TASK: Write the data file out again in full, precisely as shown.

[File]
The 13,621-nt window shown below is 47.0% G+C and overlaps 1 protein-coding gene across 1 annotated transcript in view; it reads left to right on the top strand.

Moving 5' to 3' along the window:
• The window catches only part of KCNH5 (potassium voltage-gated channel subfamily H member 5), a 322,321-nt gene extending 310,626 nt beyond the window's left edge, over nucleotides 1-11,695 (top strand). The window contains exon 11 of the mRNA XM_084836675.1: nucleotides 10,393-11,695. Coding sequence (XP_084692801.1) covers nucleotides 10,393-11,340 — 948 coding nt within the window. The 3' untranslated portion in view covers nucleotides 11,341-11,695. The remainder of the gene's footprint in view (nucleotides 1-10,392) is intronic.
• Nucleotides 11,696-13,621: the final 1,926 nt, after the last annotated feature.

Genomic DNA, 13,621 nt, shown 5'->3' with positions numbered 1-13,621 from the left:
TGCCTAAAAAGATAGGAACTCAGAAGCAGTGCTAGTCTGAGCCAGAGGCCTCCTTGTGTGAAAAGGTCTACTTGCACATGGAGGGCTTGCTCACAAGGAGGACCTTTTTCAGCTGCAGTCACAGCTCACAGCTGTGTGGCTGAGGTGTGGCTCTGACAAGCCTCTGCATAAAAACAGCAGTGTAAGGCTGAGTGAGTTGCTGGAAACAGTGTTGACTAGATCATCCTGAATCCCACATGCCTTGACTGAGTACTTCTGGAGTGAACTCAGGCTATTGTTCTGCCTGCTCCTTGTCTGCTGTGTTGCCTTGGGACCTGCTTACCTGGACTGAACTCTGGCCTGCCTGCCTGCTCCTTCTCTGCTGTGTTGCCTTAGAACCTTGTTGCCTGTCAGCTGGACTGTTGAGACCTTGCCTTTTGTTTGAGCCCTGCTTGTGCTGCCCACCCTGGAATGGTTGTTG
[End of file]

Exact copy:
The 13,621-nt window shown below is 47.0% G+C and overlaps 1 protein-coding gene across 1 annotated transcript in view; it reads left to right on the top strand.

Moving 5' to 3' along the window:
• The window catches only part of KCNH5 (potassium voltage-gated channel subfamily H member 5), a 322,321-nt gene extending 310,626 nt beyond the window's left edge, over nucleotides 1-11,695 (top strand). The window contains exon 11 of the mRNA XM_084836675.1: nucleotides 10,393-11,695. Coding sequence (XP_084692801.1) covers nucleotides 10,393-11,340 — 948 coding nt within the window. The 3' untranslated portion in view covers nucleotides 11,341-11,695. The remainder of the gene's footprint in view (nucleotides 1-10,392) is intronic.
• Nucleotides 11,696-13,621: the final 1,926 nt, after the last annotated feature.

Genomic DNA, 13,621 nt, shown 5'->3' with positions numbered 1-13,621 from the left:
TGCCTAAAAAGATAGGAACTCAGAAGCAGTGCTAGTCTGAGCCAGAGGCCTCCTTGTGTGAAAAGGTCTACTTGCACATGGAGGGCTTGCTCACAAGGAGGACCTTTTTCAGCTGCAGTCACAGCTCACAGCTGTGTGGCTGAGGTGTGGCTCTGACAAGCCTCTGCATAAAAACAGCAGTGTAAGGCTGAGTGAGTTGCTGGAAACAGTGTTGACTAGATCATCCTGAATCCCACATGCCTTGACTGAGTACTTCTGGAGTGAACTCAGGCTATTGTTCTGCCTGCTCCTTGTCTGCTGTGTTGCCTTGGGACCTGCTTACCTGGACTGAACTCTGGCCTGCCTGCCTGCTCCTTCTCTGCTGTGTTGCCTTAGAACCTTGTTGCCTGTCAGCTGGACTGTTGAGACCTTGCCTTTTGTTTGAGCCCTGCTTGTGCTGCCCACCCTGGAATGGTTGTTG